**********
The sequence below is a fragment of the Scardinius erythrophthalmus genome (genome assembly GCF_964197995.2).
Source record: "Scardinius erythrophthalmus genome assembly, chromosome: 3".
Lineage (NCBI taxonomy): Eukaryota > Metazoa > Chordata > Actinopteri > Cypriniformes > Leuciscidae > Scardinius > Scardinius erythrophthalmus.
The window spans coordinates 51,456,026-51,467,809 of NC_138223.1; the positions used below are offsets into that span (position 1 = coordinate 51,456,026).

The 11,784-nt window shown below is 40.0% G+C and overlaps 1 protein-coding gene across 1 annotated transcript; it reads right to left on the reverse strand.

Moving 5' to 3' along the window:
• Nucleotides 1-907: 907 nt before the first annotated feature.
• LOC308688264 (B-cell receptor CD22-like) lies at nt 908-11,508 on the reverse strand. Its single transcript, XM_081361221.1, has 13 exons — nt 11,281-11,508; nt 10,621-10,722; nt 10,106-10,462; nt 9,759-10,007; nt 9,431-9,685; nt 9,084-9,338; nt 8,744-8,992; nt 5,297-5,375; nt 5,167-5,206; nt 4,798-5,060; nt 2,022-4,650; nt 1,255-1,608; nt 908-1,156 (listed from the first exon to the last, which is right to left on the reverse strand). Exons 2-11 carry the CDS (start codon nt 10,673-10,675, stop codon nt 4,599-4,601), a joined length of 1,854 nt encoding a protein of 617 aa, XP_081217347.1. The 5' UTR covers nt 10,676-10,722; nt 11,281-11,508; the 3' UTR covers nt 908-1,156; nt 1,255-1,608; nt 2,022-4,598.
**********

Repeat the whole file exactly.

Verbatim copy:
The sequence below is a fragment of the Scardinius erythrophthalmus genome (genome assembly GCF_964197995.2).
Source record: "Scardinius erythrophthalmus genome assembly, chromosome: 3".
Lineage (NCBI taxonomy): Eukaryota > Metazoa > Chordata > Actinopteri > Cypriniformes > Leuciscidae > Scardinius > Scardinius erythrophthalmus.
The window spans coordinates 51,456,026-51,467,809 of NC_138223.1; the positions used below are offsets into that span (position 1 = coordinate 51,456,026).

The 11,784-nt window shown below is 40.0% G+C and overlaps 1 protein-coding gene across 1 annotated transcript; it reads right to left on the reverse strand.

Moving 5' to 3' along the window:
• Nucleotides 1-907: 907 nt before the first annotated feature.
• LOC308688264 (B-cell receptor CD22-like) lies at nt 908-11,508 on the reverse strand. Its single transcript, XM_081361221.1, has 13 exons — nt 11,281-11,508; nt 10,621-10,722; nt 10,106-10,462; nt 9,759-10,007; nt 9,431-9,685; nt 9,084-9,338; nt 8,744-8,992; nt 5,297-5,375; nt 5,167-5,206; nt 4,798-5,060; nt 2,022-4,650; nt 1,255-1,608; nt 908-1,156 (listed from the first exon to the last, which is right to left on the reverse strand). Exons 2-11 carry the CDS (start codon nt 10,673-10,675, stop codon nt 4,599-4,601), a joined length of 1,854 nt encoding a protein of 617 aa, XP_081217347.1. The 5' UTR covers nt 10,676-10,722; nt 11,281-11,508; the 3' UTR covers nt 908-1,156; nt 1,255-1,608; nt 2,022-4,598.